There has been a tremendous amount of attention being poured on Sweet Briar College in recent months, but the shaky condition of Virginia’s colleges and universities isn’t limited to SBC. Norfolk State University, a school with an ancient pedigree here in Virginia, is also on the ropes:
“I’m tired of my school’s name being drug through the mud,” she said.
(Meleah) Holmes, a 20-year-old junior, has spent the past three years at Norfolk State – her mother’s alma mater. This spring, as the school slogged through the worst period in its 80-year history, Holmes ran for student government president.
Her campaign videos – posted to YouTube before the March 27 election – brim with ideas and the go-team spirit of a cheerleader, which she was at Salem High School in Virginia Beach.
I believe in NSU, she tells the camera earnestly. This can be the greatest university in the nation. We merely have to be the best students we can be! Save Our Sparta!
Holmes lost the election.
Read the rest of the VaPilot article from Joanne Kimberlin. It’s reflective of a rising trend of student leadership in the governance and direction of many of Virginia’s schools, one that you’ll see reflected at Sweet Briar College, and even at the University of Virginia, as student body president Abe Axler tackles some of the very same issues of affordability and survivability in this weekend’s Charlottesville Daily Progress:
The cost of college success is more than just tuition; it now includes unpaid internships, business clothing and networking lunches. We need to ensure that all students, regardless of income, are given the tools they need to succeed.
From my perspective, Affordable Excellence philosophically makes sense; those who can afford to pay more will pay more. The jargon of the plan confused some, but, in short, it greatly increases the proportion of grant aid that students will receive in relation to loan-based aid. It is what is termed a “high tuition, high aid” model, with tuition set to increase $1,000 this year and another $1,000 the next year for families of incoming instate students. Students currently enrolled will simply benefit from the increased grant aid and will face no tuition increase.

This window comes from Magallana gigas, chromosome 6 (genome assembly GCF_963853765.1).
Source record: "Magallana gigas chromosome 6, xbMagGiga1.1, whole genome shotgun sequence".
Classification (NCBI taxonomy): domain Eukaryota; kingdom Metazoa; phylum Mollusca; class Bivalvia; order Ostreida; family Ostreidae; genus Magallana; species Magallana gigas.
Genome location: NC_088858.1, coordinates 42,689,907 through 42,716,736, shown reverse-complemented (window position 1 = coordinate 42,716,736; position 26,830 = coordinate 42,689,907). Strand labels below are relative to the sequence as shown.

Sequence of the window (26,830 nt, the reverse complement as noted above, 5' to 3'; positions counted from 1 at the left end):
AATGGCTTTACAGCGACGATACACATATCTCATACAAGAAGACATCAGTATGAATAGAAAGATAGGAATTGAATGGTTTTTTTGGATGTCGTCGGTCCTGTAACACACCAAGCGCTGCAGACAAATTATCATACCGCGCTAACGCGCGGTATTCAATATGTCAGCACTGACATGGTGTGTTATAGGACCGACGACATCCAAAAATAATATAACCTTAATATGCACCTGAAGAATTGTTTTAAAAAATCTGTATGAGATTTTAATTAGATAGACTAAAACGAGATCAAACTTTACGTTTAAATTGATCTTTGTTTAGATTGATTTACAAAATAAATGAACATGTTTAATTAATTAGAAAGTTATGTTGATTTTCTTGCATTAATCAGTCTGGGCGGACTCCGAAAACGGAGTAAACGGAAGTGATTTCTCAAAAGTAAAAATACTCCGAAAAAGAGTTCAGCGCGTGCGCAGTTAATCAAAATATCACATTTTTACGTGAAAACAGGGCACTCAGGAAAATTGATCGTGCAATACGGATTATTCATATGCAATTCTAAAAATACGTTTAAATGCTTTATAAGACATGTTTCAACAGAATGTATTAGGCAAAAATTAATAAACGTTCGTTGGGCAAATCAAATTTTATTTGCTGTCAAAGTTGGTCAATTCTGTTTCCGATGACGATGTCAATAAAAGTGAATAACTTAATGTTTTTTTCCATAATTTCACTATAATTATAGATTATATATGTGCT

Although some models appear similar, our model has no true peer. The University of Michigan recently adopted a similar model, but that state’s legislature simultaneously removed race as a factor for admission, greatly skewing the statistics.
Now for one, I have several deep and abiding concerns about the Affordable Excellence program — first being that it creates a bubble where, nature tending towards entropy, UVA will simply seek to expand until the student aid collected from overpaying students to be delivered to those who cannot afford tuition will simply be chipped away. There are other more obvious structural flaws with Affordable Excellence, but those are for another day.
What’s more central here is that this is a story you see repeated in many of Virginia’s traditional colleges and universities. Virginia Intermont closed in 2014. St. Paul’s College — a historic black college with an excellent reputation and the Single Parent Support System; first of its kind — closed in 2013. The rise of for-profit and online schools combined with the emphasis on accreditation vs. the cost of a four-year immersive experience is translated into one stat: traditional post-secondary education has become too expensive for many families to absorb on their own.
Here’s the math in a nutshell that makes sense at the kitchen table. 30 students in a lecture format, each paying $1,500 for three credits in a classroom. That is $45,000 gross to put butts in the seat, make the light switch go up and down, and put a professor in the classroom. Let’s say it costs $1500 to heat and cool that room, another $500 for supplies (there’s a run on markerboard pens, maybe we need printouts that day). Another $5,000 for equipment or replacement (a biology class, perhaps). Let’s say you underpay an adjunct professor for $20,000 for that one class — and considering most get a fraction of that, you have to pause — and you have to ask yourself… at the kitchen table level, where is the cost?
A “full load” at that rate is an annual tuition of $12,000/yr, which is more than doable for a four year institution.
At some point, this is where a conversation about STEM (or STEAM or STREAM — pick your target) meets the concept of for-profit universities or mere accreditation in trades such as carpentry, welding, electrician certification, mechanic certification, or plumbing.
In short, we have a bubble that is slowly bursting. Everyone needs a house and they’re not making anymore land was the mantra of the nautghties. In the ’10s, everyone needs an education to get a job (that doesn’t exist and the market isn’t rewarding certain degrees with employment).
Of course, some of this comes back to shifting economies. A great deal of it has to do with consumption patterns in American households. Not much of it has to do with manufacturing jobs — as Manufacturing 2.0 is going to look a lot more like Germany than China. Some of it has to do with the cost of labor in the United States… but a great deal more of it has to do with the unreasonable expectations of an education industry selling something you need at a price you can’t afford that when put into the field? Doesn’t work.
Meleah Holmes, at the age of 20, gets it — a prophet in the wilderness. She’s not alone… and at some point, co-investors in these schools of higher learning — namely the students — are going to demand more of a voice in how their tuition dollars are being spent, whether that becomes more accountability to those footing the bill, or voting with their feet.
Hopefully schools such as Sweet Briar and Norfolk State don’t learn that lesson too late.